“Turn back,” the young girl told me,” you don’t know what you’re walking into.”
I stared at my hands, and the extra digits on it confirmed that I was indeed dreaming, and lucid no less.
“Where are your parents?” I asked.
I felt surprised.
The small girl cocked and craned her petite neck as she looked at me quizzically.
A small sigh was all that left her fang-lined mouth before both of our eyes locked.
I warned you her pupils said while her mouth stood still I thought it wasn’t yet too late for you, but apparently it is.
That’s when I remember waking up, not being able to recall the latter half of the dream.
Aaron’s binoculars seemed to fit perfectly in the sockets of his eyes.
We both stood at the edge of a cliff, Aaron deeply focused on whatever the binoculars showed him.
I too had to admit that I was degrading more than I would have liked. The bags under my eyes hung like curtains, and the only thing I ever thought about was my friend.
My friend who had changed so much and had become wholly unrecognizable.
I heard his tongue clicking before quickly putting the binoculars back in his backpack.
“Shit,” he said, “we have to go.”
“Why?” I muttered.
Aaron looked at me broodingly as he zipped his pack and slung it over his shoulder.
“There’s a hail storm coming. A bad one by the looks of it.”
As my friend made his way down the path we had followed to reach the cliff, I looked back at the expansive sky.
The previously gorgeous blue had seemingly rotted into a decrepit gray at the drop of a hat.
We found shelter under an overhead rock formation as the hail shredded everything in front of us. While the pellets were small, they seemed to fall with the velocity of fired bullets, and the sound they made gnawed at my skin.
Aaron sat beside me, oddly relaxed despite the unnerving situation we both found ourselves in.
The ever-falling curtain of ice hid us from the outside world, as though we had stepped through a waterfall.
“We’re getting close,” Aaron said absentmindedly, “so you’ll have to leave after this storm stops.”
I looked at him.
“You heard me,” he said coolly as his dried lips touched the rim of his canteen, “when this hail storm stops, we’ll both get up. You’ll return back to the lot by following the trail we have followed so far and drive back home and I’ll continue on to my destination. I’ll give you the necessary supplies to make it back, if that’s what worries you.”
I remember the muscles of my face locking up as though I was being electrocuted.
“That’s not what worries me!” I blurted out.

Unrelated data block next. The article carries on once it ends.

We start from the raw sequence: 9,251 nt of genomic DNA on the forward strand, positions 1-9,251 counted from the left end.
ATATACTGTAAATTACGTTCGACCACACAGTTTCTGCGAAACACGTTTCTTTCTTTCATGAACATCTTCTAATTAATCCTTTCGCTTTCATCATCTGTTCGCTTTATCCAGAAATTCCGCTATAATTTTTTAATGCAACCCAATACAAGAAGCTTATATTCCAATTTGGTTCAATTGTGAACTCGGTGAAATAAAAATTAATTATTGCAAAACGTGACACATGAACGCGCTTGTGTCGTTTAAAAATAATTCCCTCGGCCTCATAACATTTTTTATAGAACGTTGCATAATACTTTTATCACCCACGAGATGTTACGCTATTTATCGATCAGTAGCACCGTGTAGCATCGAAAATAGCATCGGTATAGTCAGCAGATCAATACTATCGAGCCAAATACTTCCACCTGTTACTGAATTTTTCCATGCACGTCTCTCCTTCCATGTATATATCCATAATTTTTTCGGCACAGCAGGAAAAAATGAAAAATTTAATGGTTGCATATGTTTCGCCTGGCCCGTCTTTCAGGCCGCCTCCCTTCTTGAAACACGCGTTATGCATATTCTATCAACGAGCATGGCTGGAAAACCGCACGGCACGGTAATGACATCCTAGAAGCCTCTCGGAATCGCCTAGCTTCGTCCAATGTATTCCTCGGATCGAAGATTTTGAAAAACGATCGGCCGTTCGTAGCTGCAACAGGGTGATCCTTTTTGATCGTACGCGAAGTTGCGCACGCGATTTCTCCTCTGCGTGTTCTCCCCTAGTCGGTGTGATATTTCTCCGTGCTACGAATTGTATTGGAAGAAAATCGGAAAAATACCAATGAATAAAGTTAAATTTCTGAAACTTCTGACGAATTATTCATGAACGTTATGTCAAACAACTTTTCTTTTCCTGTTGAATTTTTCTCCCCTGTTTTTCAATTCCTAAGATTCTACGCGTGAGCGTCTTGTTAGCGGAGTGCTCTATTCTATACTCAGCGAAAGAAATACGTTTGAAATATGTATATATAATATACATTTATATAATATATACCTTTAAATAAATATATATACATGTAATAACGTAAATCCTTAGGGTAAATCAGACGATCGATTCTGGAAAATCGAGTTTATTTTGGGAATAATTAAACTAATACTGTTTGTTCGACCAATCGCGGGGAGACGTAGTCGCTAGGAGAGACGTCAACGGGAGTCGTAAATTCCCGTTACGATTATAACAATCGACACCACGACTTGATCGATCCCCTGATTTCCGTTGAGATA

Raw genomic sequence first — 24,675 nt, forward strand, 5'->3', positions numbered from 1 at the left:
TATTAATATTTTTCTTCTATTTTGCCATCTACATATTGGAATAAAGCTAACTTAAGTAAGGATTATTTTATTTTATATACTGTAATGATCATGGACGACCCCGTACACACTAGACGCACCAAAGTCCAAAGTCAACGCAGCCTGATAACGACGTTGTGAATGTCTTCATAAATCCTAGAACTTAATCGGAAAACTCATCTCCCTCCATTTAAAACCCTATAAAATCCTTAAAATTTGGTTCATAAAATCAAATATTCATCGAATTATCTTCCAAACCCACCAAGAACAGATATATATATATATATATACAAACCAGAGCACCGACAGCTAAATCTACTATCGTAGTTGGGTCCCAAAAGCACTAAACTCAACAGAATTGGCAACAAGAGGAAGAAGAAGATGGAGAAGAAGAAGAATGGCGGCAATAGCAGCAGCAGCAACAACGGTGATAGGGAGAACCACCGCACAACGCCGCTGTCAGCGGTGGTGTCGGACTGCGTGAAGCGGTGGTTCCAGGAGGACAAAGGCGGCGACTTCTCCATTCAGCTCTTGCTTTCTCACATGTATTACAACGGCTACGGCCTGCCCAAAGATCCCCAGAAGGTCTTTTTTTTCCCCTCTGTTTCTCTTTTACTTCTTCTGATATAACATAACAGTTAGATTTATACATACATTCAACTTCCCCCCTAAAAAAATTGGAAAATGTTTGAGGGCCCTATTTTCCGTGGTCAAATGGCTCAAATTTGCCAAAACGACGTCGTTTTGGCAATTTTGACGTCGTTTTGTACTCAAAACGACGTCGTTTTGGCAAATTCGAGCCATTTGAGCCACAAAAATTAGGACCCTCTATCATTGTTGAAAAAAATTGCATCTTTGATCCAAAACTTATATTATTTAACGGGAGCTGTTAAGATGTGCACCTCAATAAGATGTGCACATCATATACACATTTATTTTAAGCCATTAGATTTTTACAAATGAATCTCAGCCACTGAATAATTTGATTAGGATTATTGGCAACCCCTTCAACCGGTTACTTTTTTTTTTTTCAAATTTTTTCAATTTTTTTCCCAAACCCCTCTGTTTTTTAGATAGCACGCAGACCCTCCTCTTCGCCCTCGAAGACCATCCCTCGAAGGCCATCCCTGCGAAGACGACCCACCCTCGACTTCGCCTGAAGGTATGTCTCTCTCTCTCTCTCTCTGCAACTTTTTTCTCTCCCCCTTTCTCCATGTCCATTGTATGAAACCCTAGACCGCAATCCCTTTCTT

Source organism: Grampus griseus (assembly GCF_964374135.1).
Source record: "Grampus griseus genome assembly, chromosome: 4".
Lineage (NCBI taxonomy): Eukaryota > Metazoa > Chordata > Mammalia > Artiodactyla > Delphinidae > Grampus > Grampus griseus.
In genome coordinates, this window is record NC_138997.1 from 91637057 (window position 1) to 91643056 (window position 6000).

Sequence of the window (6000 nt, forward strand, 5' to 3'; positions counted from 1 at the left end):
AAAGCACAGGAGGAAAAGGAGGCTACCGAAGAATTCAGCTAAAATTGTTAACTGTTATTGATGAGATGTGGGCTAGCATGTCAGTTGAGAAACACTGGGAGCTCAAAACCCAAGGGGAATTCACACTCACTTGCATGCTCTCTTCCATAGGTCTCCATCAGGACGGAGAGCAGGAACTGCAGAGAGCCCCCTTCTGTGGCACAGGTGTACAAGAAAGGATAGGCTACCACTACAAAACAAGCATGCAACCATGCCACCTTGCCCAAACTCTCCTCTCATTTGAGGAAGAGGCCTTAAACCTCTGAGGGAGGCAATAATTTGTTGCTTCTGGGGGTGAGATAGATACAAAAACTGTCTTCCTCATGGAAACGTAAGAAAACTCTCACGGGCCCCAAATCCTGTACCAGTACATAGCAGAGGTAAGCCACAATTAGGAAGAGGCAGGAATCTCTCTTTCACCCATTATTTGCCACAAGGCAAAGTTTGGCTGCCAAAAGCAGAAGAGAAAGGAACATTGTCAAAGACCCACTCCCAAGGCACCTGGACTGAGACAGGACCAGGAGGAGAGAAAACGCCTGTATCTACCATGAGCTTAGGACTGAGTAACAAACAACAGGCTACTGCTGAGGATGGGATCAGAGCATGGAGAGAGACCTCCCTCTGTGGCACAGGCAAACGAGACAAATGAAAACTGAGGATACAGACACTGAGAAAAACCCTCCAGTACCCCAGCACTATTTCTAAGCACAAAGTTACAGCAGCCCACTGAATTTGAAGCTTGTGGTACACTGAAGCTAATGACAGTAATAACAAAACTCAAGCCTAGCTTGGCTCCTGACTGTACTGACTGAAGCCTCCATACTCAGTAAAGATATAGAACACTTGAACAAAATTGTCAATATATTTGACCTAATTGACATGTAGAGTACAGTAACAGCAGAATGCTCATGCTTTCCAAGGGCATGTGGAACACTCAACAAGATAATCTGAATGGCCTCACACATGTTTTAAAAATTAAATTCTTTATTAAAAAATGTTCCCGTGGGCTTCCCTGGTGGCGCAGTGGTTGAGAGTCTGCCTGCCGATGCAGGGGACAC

Aaron regarded me with a benign interest as he continued to siphon water out of his canteen.
“Aaron,” I think I said after regaining some semblance of composure, ”you’re…not well. We have to leave together, cause I ain’t going anywhere without you…”
My best friend sighed.
“Do you know why we’re here?” Aaron asked earnestly, waiting for an honest answer.
“I...don’t know.” I replied.
Aaron nodded in approval.
The hail didn’t look like it was going to let up anytime soon.
“I told you,” he said,” I came here to look for my childhood bear, but I never told you why.”
He got strangely silent for a bit before continuing, as if his eyes were struggling to follow each bit of frozen hail that fell down in front of us.
“I started to have dreams. Dreams where I was back in our old neighborhood from waaaaay long ago, back in this very forest. I told you. I would talk to a bear cub. I would remember this intermittently all my life. A silly and cute scenario where I had been lucky that the mother of that cub had never been nearby. But after she… Lydia…died…I started to dream about that damn bear every single night.
However, in these dreams, I would be shown a new detail, one I was sure was real every time I woke up.”
He looked me dead in the eyes before delivering the gut-wrenching punchline.
“I would talk to it, I remembered, but in my dreams, it talked back to me in the voice of a smaaalllllll child. Don’t you think that’s positively fantastic?”
“No Aaron,” I said earnestly,” I think you’ve got batshit crazy and you need help.”
I honestly still don’t know why I said something like that, but Aaron didn’t seem to mind. He was in a trance, and nothing could shake him out of it.
The storm had created an impromptu confession booth, and no one but me would ever hear the truth.
“You remember Lydia, don’t you Eddie?”